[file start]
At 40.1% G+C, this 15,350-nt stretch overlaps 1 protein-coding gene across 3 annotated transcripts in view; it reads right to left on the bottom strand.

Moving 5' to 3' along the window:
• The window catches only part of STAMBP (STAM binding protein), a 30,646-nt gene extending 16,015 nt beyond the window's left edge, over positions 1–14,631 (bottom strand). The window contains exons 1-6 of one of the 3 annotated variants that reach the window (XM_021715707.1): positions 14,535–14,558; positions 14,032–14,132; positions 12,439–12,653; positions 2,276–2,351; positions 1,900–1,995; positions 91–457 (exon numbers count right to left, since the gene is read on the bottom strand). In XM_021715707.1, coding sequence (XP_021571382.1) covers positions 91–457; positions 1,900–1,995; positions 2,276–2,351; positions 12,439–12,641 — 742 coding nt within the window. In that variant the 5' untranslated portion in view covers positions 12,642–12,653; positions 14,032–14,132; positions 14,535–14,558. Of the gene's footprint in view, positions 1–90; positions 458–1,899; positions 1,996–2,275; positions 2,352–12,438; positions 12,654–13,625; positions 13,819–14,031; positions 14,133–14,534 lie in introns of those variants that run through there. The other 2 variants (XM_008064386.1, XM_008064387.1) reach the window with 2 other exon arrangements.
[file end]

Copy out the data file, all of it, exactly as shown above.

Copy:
At 40.1% G+C, this 15,350-nt stretch overlaps 1 protein-coding gene across 3 annotated transcripts in view; it reads right to left on the bottom strand.

Moving 5' to 3' along the window:
• The window catches only part of STAMBP (STAM binding protein), a 30,646-nt gene extending 16,015 nt beyond the window's left edge, over positions 1–14,631 (bottom strand). The window contains exons 1-6 of one of the 3 annotated variants that reach the window (XM_021715707.1): positions 14,535–14,558; positions 14,032–14,132; positions 12,439–12,653; positions 2,276–2,351; positions 1,900–1,995; positions 91–457 (exon numbers count right to left, since the gene is read on the bottom strand). In XM_021715707.1, coding sequence (XP_021571382.1) covers positions 91–457; positions 1,900–1,995; positions 2,276–2,351; positions 12,439–12,641 — 742 coding nt within the window. In that variant the 5' untranslated portion in view covers positions 12,642–12,653; positions 14,032–14,132; positions 14,535–14,558. Of the gene's footprint in view, positions 1–90; positions 458–1,899; positions 1,996–2,275; positions 2,352–12,438; positions 12,654–13,625; positions 13,819–14,031; positions 14,133–14,534 lie in introns of those variants that run through there. The other 2 variants (XM_008064386.1, XM_008064387.1) reach the window with 2 other exon arrangements.